The story of ‘dinkum’

by Bruce Moore

Bruce Moore is a former director of the Australian National Dictionary Centre, who is currently editing the second edition of the Australian National Dictionary. The following is an extract from his book What’s their Story? A History of Australian Words (published by Oxford University Press Australia, 2010).

What's their Story? gives a detailed account of many of the iconic words in Australian English.

What’s their Story? gives a detailed account of many of the iconic words in Australian English.

Dinkum and its variant fair dinkum are among the central Australian terms. Australian English has had two other terms with much the same meaning as dinkum—‘fair; genuine; honest; true’—but they are no longer used. Jonick was one of them, and it appeared in Australia in the 1870s as a variant of jannock ‘fair, straightforward’, a word that has widespread use in English dialects. It became obsolete in Australia by the 1950s. The second term, ryebuck, is probably a Yiddish word and a variant of German reibach ‘profit’. It became common in Australia in the 1890s as an expression of agreement or assent (much the same as ‘all right’) and as an adjective meaning ‘good, excellent’. As with jonick, it had largely disappeared by the 1950s, although it has been retained as the title of a popular Australian folk song ‘The Ryebuck Shearer’ (the expert or ‘gun’ shearer). Dinkum, however, has been such a strong word in Australian English, that synonyms have hardly been necessary. The word dinkum is first recorded in Australian English in 1890. Continue reading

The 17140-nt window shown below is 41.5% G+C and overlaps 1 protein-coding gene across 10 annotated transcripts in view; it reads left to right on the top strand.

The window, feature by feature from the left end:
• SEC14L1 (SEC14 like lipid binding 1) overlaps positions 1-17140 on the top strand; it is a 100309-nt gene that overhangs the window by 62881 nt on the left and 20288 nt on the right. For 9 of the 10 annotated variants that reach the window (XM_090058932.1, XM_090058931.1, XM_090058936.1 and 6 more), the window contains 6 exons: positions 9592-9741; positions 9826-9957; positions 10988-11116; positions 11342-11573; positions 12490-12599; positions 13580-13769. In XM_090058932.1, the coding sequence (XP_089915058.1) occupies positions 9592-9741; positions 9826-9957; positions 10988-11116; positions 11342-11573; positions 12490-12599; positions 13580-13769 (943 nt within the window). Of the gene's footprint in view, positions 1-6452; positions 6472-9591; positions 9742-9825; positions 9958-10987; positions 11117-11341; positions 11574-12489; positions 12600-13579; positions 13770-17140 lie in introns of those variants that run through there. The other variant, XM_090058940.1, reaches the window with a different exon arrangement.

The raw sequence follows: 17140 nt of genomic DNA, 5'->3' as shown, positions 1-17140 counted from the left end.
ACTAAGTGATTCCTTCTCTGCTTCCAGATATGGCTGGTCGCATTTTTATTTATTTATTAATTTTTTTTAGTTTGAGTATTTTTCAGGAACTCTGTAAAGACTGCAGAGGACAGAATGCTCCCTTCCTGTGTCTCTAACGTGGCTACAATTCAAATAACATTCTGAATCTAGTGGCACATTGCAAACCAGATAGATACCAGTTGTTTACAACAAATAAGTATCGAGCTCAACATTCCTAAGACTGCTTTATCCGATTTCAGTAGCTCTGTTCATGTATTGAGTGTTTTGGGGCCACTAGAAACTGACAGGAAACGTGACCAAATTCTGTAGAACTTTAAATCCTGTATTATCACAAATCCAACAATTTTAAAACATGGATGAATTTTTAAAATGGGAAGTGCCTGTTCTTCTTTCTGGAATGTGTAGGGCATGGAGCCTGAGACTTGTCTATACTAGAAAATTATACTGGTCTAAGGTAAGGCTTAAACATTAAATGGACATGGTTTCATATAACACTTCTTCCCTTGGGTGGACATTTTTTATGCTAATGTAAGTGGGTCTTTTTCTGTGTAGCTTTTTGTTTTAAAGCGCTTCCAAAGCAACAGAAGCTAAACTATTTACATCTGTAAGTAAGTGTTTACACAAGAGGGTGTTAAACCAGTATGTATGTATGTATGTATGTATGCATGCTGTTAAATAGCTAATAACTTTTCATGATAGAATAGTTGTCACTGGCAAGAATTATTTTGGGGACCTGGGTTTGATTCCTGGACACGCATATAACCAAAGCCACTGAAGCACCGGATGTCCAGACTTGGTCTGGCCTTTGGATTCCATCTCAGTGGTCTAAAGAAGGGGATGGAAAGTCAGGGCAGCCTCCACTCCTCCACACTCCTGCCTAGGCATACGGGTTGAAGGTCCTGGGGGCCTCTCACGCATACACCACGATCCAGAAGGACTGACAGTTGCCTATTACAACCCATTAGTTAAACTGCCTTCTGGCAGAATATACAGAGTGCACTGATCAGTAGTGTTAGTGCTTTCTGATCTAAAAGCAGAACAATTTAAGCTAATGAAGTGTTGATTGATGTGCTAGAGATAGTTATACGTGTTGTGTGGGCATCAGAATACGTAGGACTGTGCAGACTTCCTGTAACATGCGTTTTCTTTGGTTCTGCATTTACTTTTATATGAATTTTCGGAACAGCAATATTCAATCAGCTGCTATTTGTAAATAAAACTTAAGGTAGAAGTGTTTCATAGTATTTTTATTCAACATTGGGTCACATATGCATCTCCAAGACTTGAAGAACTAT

Considering the evidence: ‘to have the wood on’

by Julia Robinson

Sometimes dictionary-makers change their minds about the origin of a word, given access to evidence that is new, or newly available. This happened to us recently at the Australian National Dictionary Centre, when a journalist contacted us to ask about the origin and meaning of the Australian phrase to have the wood on. To have the wood on (also to get the wood on) means ‘to have an advantage over (someone)’, and it is used in both Australia and New Zealand.

Noosa gets the wood on Caloundra.

‘Two out of three ain’t bad was the result from Shark Park on Sunday. The Kawana Dolphins are usually very strong in all grades, but Caloundra had the wood on them this time.’ (Caloundra Weekly, 9 May, 2013) Continue reading